Workers dig by hand to free dozens in Indonesia mine rubble

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By Associated Press

The collapse of an unlicensed gold mine in Indonesia buried dozens of people, and rescuers dug desperately with their bare hands and farm tools on Wednesday to unearth victims calling for help from beneath the rubble.

National disaster agency spokesman Sutopo Purwo Nugroho said three people were confirmed dead and 14 have been rescued. “It is estimated that 43 people are still buried,” he said.

Makeshift wooden structures in the mine in North Sulawesi province’s Bolaang Mongondow district collapsed Tuesday evening due to unstable soil and the large number of mining holes, burying people in the mine pit.

Local disaster official Abdul Muin Paputungan said the search effort was difficult because of the risk of causing more landslides and a lack of equipment.

“Unstable soil conditions make us extra careful lifting rocks because it can lead to new landslides,” Paputungan said. “We still hear voices crying for help from people beneath the rubble.”

Informal mining operations are commonplace in Indonesia, providing a tenuous livelihood to thousands who labor in conditions with a high risk of serious injury or death.

Miners often burrow straight into hillsides with few supports, and children often are sent into the tunnels to dig and carry out ore hacked from rock faces.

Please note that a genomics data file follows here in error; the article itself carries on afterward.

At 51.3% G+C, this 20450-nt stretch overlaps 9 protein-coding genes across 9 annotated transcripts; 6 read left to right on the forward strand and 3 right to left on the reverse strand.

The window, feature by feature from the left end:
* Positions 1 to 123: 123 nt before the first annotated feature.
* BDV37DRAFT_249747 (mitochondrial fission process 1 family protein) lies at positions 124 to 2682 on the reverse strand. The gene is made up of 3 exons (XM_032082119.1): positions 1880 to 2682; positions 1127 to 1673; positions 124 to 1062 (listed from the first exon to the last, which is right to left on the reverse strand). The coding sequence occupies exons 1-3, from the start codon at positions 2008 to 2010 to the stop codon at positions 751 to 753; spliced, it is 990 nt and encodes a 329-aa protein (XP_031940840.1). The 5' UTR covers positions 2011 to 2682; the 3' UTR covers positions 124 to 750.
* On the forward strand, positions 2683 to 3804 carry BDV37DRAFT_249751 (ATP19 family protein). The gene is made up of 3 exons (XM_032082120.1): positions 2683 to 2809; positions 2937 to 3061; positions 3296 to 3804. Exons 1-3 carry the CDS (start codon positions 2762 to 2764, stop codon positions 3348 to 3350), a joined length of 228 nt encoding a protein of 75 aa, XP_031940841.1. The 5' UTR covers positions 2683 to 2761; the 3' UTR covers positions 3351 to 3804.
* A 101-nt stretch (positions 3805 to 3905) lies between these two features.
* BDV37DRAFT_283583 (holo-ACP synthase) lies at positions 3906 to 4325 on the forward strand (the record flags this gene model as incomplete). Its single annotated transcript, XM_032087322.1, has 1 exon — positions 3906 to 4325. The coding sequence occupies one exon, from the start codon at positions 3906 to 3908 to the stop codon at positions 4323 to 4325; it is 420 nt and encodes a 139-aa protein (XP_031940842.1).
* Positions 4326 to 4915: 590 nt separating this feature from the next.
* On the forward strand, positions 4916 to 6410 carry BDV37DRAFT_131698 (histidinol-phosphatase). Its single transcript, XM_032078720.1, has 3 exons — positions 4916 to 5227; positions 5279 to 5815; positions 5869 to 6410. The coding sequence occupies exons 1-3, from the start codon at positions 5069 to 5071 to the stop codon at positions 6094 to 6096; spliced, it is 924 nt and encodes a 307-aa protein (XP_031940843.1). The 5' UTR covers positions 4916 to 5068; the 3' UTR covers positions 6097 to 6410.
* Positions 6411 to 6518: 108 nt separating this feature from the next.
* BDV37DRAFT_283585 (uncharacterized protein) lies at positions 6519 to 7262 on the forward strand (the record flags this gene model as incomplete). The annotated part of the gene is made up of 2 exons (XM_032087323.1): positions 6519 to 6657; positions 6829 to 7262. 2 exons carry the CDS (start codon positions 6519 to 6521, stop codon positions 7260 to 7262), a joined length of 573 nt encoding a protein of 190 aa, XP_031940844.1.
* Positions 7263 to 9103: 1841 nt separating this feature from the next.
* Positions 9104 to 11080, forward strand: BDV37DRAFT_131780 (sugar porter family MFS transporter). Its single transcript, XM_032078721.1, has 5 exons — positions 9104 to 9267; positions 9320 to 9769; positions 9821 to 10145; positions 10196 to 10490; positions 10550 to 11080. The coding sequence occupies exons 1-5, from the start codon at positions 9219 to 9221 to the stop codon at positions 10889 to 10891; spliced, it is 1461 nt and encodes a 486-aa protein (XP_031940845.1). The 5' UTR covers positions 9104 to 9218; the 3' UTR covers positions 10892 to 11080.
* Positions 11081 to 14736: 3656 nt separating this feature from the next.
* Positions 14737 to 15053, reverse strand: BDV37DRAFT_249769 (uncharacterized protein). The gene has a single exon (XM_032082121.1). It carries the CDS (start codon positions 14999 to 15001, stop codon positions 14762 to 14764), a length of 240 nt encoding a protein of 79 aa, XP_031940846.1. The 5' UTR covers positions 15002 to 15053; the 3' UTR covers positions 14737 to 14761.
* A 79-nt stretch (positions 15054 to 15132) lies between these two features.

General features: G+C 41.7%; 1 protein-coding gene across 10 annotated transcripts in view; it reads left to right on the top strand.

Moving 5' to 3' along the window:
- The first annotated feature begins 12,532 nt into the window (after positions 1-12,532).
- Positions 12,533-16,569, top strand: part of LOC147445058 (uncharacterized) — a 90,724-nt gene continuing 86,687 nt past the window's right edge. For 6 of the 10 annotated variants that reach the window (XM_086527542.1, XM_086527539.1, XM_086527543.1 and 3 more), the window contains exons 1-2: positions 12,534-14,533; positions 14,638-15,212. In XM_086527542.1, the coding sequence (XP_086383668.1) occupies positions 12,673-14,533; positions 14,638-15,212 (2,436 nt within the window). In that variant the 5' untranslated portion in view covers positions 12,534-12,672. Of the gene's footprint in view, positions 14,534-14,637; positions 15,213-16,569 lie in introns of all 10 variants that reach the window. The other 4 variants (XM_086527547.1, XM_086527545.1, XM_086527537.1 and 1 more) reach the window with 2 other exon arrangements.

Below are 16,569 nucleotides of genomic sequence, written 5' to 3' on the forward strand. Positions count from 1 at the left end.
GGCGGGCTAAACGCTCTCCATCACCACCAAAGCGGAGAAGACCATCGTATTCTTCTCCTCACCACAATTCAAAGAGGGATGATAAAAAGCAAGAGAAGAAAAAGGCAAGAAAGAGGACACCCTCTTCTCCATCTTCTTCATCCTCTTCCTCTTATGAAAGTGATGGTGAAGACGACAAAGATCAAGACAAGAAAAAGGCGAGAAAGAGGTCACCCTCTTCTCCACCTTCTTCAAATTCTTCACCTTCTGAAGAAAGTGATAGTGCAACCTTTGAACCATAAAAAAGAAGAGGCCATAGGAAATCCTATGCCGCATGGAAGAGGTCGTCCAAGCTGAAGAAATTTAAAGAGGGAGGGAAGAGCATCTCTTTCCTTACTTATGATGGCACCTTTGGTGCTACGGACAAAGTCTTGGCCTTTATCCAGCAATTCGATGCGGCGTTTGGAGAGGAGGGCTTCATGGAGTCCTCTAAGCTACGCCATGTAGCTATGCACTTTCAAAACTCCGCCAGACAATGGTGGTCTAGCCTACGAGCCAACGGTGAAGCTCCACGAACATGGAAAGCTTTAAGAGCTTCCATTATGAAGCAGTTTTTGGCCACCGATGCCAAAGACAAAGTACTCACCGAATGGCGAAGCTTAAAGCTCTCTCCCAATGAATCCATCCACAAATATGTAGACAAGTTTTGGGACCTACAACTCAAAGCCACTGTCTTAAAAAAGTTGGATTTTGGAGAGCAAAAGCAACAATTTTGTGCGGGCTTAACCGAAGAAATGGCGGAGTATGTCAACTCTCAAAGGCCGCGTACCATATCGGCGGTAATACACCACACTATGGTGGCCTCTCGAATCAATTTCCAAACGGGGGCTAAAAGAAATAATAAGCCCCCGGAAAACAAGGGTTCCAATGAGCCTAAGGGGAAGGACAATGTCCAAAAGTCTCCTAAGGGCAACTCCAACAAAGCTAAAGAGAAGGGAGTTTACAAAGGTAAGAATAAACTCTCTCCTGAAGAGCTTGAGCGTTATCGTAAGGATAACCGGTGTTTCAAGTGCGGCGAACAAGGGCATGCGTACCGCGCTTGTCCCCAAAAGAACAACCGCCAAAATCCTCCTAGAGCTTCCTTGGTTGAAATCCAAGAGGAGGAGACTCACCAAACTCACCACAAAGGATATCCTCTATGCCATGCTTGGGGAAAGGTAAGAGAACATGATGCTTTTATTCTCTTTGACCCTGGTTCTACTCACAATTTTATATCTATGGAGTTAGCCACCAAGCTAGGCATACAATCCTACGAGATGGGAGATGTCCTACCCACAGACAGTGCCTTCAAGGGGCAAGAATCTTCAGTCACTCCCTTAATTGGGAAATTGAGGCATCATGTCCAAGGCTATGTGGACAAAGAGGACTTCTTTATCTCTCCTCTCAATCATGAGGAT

Police, search and rescue agency workers, soldiers and Indonesian Red Cross personnel were taking part in the rescue effort, but the remote location was complicating the operation.

Paputungan said the mine and a village connected to it are in a steep area that can only be reached by foot. Earth-moving equipment and ambulances can’t reach the location, he said.

Indonesia accounts for about 3 percent of world gold production. Most of that comes from the Grasberg mine in Papua province, said to be the world’s largest gold mine with $40 billion in reserves and up to 20,000 workers.

But small artisanal, often unauthorized mining is rising in many parts of Asia and Africa. A study by the Intergovernmental Forum on Mining, Minerals, Metals and Sustainable Development found the number of people engaged in such mining has risen to over 40 million, up from 30 million in 2014 and 6 million in 1993.

Landslides, flooding and collapses of tunnels are just some of the hazards in such mining. Much of the processing of gold ore involves use of highly toxic mercury and cyanide by workers using little or no protection.